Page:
My About Me page somewhat explores the topic of how I got where I am today: in debt and deep in clutter. But that just scratches the surface of how I ended up in my current financial situation. I spent more than I make on stuff I don’t need. But why did I do that? How did I really get here?
Recently, Nony from one of my favorite blogs, A Slob Comes Clean, talked about the sadness that can come with decluttering. I loved this post! I am sometimes sad when I let things go, even when those things aren’t necessarily something that meant something to me while I still had them, like my shoes, for example. I felt sad but also happy and empowered when 20 pairs were recently decluttered!
Dealing with Personal Struggles
Why the heck do I feel sad about shoes? Well, I don’t really know the answer to that question, but I do know that when my poor financial and clutter habits started I was in a bad time of my life.
I got married in Summer 2010 and I was happy, mostly. The short version: fall 2010 I found out my husband wasn’t who I thought he was, and in December, I filed for divorce. After ending my relationship, I started buying things in excess and applying for more and more credit. Each time a line of credit started getting a high balance, I applied for another, especially if I could “earn rewards” by using that particular card. This was the beginning of my problems.
Keeping up appearances
My financial problems worsened after I graduated from college in May 2012. At that point, I was trying to keep up with the people around me, despite the fact that they had been working a lot longer than I had. I knew that they were making more money and had spouses to share in the household expenses, but I felt like I had to keep up appearances.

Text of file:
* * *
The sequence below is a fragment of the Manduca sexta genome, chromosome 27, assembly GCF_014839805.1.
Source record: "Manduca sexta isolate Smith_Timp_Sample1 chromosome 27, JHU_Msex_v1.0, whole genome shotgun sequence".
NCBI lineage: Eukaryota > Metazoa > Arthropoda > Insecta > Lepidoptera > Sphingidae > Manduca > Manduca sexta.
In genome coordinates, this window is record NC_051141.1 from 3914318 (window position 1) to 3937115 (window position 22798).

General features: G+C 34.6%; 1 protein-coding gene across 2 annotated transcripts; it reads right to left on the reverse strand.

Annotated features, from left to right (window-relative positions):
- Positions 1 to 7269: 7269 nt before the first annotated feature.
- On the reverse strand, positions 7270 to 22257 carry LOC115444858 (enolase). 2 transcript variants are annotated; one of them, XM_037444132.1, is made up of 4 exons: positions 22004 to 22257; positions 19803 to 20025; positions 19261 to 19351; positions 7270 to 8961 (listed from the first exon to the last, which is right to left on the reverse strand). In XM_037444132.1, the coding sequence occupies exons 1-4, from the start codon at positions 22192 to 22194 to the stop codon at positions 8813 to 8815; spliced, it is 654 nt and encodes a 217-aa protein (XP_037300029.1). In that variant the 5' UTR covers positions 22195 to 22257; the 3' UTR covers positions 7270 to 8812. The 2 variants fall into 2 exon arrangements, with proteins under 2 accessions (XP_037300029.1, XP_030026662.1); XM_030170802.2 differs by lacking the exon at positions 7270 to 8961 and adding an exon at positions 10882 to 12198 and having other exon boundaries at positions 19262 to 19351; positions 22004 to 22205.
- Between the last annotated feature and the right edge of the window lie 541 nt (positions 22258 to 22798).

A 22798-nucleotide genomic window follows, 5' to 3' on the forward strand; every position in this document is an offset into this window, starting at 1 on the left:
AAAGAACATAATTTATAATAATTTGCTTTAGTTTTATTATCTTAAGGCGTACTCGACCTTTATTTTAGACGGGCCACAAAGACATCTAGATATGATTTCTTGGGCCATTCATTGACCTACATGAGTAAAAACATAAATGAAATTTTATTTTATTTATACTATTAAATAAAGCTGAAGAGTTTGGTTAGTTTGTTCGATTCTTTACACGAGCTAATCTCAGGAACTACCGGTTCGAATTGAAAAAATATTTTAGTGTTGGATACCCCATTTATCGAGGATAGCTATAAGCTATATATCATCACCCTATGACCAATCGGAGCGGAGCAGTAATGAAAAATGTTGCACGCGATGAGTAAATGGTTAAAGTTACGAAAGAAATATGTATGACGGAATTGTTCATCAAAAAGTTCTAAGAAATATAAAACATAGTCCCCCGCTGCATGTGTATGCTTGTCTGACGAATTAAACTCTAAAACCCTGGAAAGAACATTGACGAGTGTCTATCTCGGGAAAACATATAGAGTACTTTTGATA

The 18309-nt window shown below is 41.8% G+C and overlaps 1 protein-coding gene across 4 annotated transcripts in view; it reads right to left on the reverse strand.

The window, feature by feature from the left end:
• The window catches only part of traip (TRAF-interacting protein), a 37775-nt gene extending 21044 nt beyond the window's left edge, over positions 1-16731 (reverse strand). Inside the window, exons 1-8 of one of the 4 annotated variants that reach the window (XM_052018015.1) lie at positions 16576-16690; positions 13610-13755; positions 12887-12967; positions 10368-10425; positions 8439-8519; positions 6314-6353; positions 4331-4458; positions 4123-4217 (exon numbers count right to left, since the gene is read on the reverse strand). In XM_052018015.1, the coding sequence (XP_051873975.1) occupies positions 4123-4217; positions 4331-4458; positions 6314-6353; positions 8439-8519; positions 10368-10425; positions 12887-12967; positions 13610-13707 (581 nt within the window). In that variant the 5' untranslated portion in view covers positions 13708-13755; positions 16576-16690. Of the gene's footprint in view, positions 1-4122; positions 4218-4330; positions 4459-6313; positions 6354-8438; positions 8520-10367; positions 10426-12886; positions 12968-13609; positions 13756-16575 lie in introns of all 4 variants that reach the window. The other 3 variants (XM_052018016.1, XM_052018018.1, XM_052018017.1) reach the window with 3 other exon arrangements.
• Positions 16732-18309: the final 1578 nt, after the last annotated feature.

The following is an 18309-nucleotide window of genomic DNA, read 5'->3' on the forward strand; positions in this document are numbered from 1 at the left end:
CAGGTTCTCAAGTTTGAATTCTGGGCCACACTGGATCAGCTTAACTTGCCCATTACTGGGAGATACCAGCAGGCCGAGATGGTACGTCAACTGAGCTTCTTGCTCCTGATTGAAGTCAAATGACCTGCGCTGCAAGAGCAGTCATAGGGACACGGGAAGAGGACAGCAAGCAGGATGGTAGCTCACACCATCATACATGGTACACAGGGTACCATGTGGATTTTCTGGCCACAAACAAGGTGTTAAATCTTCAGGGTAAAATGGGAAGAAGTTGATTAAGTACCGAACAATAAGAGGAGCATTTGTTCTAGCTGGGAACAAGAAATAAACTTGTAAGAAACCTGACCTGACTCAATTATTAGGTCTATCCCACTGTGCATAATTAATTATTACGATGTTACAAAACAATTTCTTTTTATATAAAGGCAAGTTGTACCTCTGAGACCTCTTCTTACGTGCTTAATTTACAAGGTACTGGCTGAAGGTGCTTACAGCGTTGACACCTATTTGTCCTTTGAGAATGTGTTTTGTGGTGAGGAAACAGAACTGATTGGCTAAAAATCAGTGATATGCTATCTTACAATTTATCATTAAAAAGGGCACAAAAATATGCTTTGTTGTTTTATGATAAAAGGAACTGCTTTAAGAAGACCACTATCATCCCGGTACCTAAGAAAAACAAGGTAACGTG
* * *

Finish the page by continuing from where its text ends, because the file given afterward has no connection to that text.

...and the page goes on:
I like to be fashionable, so I “had” to keep getting new clothes, shoes, handbags, etc to stay “in style.” I recently had a very embarrassing moment when my credit card was declined for a fairly low amount. It was at that point when I decided to change my ways.
Changing my spending habits one day at a time
So, here I am now, paying for my past mistakes and frivolous lifestyle the same way that I accrued the debt, one day at a time. I’m still fashionable, but no longer working so hard at keeping up appearances. I know I will have to continue to pay for these mistakes for a while. I haven’t yet figured out a timeline for becoming debt free, but I know it will be at least a couple of years.
Sigh! One day at a time 🙂
Photo courtesy of: Girish Gaikwad
Check out my Pick My Brain page if you need help balancing your budget!